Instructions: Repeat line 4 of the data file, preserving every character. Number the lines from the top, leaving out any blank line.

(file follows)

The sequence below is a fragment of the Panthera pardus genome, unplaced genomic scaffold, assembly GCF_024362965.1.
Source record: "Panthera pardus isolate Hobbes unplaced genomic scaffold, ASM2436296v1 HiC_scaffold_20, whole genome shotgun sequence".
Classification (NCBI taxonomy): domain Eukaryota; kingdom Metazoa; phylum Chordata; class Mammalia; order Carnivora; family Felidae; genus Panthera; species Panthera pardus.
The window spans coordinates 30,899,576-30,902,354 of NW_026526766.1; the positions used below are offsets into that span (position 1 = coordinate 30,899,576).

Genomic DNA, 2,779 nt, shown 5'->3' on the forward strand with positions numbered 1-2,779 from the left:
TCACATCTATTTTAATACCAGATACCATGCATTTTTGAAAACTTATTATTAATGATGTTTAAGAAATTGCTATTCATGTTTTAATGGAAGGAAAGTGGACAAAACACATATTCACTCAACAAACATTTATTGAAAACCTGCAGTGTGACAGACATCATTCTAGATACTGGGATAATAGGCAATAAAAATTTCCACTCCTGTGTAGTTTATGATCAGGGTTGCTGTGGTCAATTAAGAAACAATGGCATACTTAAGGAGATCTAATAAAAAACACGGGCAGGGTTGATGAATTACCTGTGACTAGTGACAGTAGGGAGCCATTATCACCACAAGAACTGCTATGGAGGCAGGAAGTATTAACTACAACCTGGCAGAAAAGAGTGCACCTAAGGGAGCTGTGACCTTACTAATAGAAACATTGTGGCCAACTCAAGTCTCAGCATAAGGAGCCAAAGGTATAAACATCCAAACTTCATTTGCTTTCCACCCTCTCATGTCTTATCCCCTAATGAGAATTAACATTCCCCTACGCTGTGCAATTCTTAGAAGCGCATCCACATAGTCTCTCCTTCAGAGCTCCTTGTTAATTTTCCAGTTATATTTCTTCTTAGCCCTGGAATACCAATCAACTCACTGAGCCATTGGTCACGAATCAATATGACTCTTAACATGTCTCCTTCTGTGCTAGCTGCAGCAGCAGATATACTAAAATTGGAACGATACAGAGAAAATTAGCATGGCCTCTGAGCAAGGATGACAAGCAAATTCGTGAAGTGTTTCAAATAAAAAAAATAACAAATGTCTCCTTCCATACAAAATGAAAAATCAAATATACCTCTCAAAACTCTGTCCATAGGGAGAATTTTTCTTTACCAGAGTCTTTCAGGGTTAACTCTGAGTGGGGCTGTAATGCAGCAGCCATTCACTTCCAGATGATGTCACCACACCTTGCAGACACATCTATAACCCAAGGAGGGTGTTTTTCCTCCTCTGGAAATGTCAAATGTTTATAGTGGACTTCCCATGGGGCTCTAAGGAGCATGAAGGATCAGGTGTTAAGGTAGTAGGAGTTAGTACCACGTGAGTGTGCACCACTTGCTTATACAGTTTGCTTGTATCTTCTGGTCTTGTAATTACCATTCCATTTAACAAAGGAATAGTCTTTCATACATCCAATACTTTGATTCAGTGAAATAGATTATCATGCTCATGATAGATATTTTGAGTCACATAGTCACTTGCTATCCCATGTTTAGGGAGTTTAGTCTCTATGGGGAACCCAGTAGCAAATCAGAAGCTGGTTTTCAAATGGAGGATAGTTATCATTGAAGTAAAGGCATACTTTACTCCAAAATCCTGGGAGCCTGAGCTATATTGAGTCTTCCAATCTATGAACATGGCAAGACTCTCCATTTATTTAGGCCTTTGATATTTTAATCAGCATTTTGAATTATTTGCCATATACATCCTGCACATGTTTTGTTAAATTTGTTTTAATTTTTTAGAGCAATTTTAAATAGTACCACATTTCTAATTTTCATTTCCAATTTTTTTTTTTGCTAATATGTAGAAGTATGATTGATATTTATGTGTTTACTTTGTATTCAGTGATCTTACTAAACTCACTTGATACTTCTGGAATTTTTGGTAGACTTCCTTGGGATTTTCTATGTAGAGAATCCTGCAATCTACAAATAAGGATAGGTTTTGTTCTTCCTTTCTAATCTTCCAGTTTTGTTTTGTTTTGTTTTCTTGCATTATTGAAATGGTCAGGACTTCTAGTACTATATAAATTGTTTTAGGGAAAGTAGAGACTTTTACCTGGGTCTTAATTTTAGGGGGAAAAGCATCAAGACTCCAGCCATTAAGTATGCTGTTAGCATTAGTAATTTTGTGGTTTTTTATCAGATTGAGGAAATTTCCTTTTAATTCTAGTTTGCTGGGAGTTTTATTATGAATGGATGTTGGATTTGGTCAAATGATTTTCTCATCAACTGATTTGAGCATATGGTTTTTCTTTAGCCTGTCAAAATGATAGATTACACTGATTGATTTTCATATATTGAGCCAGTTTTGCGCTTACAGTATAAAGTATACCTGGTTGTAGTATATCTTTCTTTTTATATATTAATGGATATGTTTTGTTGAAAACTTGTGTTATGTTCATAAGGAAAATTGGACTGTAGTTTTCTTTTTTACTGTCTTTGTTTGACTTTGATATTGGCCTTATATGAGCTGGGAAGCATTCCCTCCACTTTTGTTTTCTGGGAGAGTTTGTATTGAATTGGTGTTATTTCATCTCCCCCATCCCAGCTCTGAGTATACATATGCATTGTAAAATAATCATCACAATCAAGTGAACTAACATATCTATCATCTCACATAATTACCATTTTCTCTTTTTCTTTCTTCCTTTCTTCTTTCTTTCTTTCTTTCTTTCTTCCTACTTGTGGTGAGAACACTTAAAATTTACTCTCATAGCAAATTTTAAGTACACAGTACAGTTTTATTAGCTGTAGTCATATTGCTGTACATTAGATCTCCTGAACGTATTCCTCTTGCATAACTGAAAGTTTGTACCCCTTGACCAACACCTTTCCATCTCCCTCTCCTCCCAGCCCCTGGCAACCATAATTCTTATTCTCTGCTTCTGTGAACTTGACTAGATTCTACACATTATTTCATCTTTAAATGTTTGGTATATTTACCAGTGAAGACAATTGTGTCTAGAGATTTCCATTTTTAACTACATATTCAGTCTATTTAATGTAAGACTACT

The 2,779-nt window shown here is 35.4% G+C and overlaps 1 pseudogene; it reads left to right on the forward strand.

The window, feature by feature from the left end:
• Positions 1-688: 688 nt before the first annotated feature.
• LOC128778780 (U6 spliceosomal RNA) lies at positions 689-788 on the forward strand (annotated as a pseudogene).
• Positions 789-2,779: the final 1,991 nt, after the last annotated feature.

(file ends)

The window spans coordinates 30,899,576-30,902,354 of NW_026526766.1; the positions used below are offsets into that span (position 1 = coordinate 30,899,576).